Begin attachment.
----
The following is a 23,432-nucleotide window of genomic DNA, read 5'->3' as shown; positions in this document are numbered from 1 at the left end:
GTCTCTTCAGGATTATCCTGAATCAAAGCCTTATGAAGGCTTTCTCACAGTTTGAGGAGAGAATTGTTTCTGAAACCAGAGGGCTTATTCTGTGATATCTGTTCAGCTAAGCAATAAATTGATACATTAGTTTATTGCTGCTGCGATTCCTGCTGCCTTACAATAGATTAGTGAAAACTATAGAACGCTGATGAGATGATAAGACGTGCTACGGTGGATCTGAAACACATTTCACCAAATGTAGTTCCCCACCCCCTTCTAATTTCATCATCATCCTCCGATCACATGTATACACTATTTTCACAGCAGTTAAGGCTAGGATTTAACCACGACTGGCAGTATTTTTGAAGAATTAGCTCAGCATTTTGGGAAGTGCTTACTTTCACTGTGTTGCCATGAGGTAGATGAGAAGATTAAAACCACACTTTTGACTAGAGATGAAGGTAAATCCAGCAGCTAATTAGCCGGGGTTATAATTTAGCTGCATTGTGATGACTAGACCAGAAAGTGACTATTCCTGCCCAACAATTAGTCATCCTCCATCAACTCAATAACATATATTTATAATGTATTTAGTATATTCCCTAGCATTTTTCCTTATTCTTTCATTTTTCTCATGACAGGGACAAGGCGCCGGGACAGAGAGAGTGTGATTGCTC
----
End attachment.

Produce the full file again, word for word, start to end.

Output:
The following is a 23,432-nucleotide window of genomic DNA, read 5'->3' as shown; positions in this document are numbered from 1 at the left end:
GTCTCTTCAGGATTATCCTGAATCAAAGCCTTATGAAGGCTTTCTCACAGTTTGAGGAGAGAATTGTTTCTGAAACCAGAGGGCTTATTCTGTGATATCTGTTCAGCTAAGCAATAAATTGATACATTAGTTTATTGCTGCTGCGATTCCTGCTGCCTTACAATAGATTAGTGAAAACTATAGAACGCTGATGAGATGATAAGACGTGCTACGGTGGATCTGAAACACATTTCACCAAATGTAGTTCCCCACCCCCTTCTAATTTCATCATCATCCTCCGATCACATGTATACACTATTTTCACAGCAGTTAAGGCTAGGATTTAACCACGACTGGCAGTATTTTTGAAGAATTAGCTCAGCATTTTGGGAAGTGCTTACTTTCACTGTGTTGCCATGAGGTAGATGAGAAGATTAAAACCACACTTTTGACTAGAGATGAAGGTAAATCCAGCAGCTAATTAGCCGGGGTTATAATTTAGCTGCATTGTGATGACTAGACCAGAAAGTGACTATTCCTGCCCAACAATTAGTCATCCTCCATCAACTCAATAACATATATTTATAATGTATTTAGTATATTCCCTAGCATTTTTCCTTATTCTTTCATTTTTCTCATGACAGGGACAAGGCGCCGGGACAGAGAGAGTGTGATTGCTC